Cranial cruciate ligament deficiency, patellar luxation, fracture repair – for many general practitioners, these surgical conditions are well within their comfort zones.
Yet, there are other orthopedic conditions that require complex, daunting surgical procedures to treat. And because of those, many practitioners shy away from treating orthopedic conditions altogether.
Problem is, these conditions are very common. According to a 2015 study published in Veterinary Record by Robinson, et. al, lameness is 3rd most common presenting complaint for companion animals being presented to first-opinion veterinary practices.
So what are you to do? Well, it’s time to embrace the fear!
The work-up for lameness or a soft-tissue-specific musculoskeletal condition can by a tremendous practice builder allowing you to collect on the revenue generated from the exam and imaging related diagnostics, while also satisfying the client without the need for referral. With a standardized approach to the orthopedic evaluation, veterinary practitioners can turn a complicated case into a conclusive diagnosis without the need for referral.
An eight-step algorithm is traditionally recommended as the most reliable mechanism to have predictable success during evaluation of the orthopedic patient. Truthfully, the steps are simple and include, signalment, history, standing examination, gait evaluation, recumbent examination, sedated evaluation, radiographic examination and additional diagnostic testing (arthrography, kinematic analysis, ultrasound, etc). Once the diagnosis is established, surgical therapy may be recommended. Though, many animals presenting with clinical signs relating to the musculoskeletal system will not require surgery for treatment.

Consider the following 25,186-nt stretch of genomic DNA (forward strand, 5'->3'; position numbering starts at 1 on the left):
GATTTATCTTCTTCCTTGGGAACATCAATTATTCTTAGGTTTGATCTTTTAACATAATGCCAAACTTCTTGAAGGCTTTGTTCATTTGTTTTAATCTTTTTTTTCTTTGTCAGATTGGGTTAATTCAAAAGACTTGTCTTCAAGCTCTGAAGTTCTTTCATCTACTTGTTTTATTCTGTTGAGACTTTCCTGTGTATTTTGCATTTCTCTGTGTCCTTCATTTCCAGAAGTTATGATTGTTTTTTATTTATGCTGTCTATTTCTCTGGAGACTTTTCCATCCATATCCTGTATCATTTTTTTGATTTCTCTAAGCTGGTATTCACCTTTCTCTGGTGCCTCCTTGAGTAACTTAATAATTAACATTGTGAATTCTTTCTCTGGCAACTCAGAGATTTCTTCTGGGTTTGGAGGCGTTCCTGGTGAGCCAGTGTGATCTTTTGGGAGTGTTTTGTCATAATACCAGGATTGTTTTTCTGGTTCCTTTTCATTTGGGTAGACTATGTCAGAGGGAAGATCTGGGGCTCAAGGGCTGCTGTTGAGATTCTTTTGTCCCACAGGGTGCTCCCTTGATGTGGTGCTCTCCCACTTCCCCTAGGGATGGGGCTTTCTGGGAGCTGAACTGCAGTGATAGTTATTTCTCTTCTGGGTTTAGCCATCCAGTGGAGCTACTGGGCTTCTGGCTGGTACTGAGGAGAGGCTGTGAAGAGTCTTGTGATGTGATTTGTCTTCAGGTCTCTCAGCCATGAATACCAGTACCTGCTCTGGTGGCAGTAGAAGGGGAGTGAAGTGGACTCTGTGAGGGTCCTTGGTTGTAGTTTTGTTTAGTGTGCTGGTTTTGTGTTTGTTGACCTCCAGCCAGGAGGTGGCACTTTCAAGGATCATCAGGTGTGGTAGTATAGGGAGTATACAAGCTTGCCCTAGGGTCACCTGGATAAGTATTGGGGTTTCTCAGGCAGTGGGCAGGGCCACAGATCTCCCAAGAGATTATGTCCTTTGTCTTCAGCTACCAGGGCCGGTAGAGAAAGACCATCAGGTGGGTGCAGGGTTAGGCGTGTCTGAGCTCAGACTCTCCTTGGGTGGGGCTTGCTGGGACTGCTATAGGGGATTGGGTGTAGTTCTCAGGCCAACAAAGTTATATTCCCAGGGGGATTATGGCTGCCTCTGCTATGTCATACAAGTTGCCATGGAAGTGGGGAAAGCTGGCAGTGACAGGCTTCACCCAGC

For those that have an interest but need more experience, gaining experience through continuing education wet-labs – such as the ones being hosted at the upcoming West Indies Veterinary Conference – and working with colleagues that perform these procedures more regularly is an excellent way to open the door to the operating room. Many specialists will also welcome practitioners into their facility to host them in the operating room to allow for one on one training once a sincere interest has been demonstrated.
Yes, it’s good to know your comfort zones, but orthopedic disease is so common in companion animals that once you get over the initial fear of the unknown, it can be a very rewarding discipline to integrate into your clinical practice.